Should guns be easier to carry in our national parks?


Forty-seven senators want the government to allow citizens to carry loaded handguns and other firearms in our national parks. These senators don't need to pass legislation to change a current ban on citizens carrying "ready-to-fire" weapons. Instead, the senators can petition the Interior Department to change the regulation.

What do you think? Is the ban on "ready-to fire weapons" a violation of your constitutional rights under the Second Amendment? Are lonely wilderness trails one of the places you would most want to have your handgun at the ready for self-defense?

Or are gun prohibitions justified because they reduce accidents and poaching? [Please note, our gun regulations are not to be confused with our hunting laws. Nobody is asking to reverse federal laws that make it illegal to take, shoot, or transport wildlife.]

Or is there another option not being considered that you would like to propose, such as setting aside a few national parklands as "gun-friendly"?

[PHOTO BY 16-year old Drew Wilson, via Flickr]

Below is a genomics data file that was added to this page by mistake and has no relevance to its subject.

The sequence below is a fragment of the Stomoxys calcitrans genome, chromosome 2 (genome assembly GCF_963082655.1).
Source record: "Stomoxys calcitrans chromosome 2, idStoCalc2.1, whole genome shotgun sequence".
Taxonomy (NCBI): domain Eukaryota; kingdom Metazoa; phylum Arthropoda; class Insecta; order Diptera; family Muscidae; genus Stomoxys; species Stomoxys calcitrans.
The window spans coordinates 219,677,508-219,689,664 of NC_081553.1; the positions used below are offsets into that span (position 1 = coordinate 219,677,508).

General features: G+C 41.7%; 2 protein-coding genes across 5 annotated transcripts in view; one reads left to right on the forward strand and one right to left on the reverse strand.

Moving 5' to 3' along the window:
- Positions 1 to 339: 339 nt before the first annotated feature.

Under today's rules, you can "pack heat" as long as it's not "ready to fire." For example, you can bring an unloaded, but assembled, gun as long as it is packed in a case or in the trunk of your car. But the senators want to allow citizens to carry "ready-to-use firearms," meaning weapons loaded and on your person. Since 1983, the Interior Department has prevented citizens from carrying firearms onto Park Service lands and Fish and Wildlife Service property.

You can download the letter here.

What do you think? Feel free to sound off below.

According to the Associated Press, Thirty-nine Republicans and eight Democrats signed the letter, including both senators from these states: Alabama, Alaska, Arizona, Arkansas, Georgia, Idaho, Kansas, Mississippi, Montana, Nebraska, New Hampshire, Oklahoma, South Carolina, South Dakota, Texas, Utah, and Wyoming.

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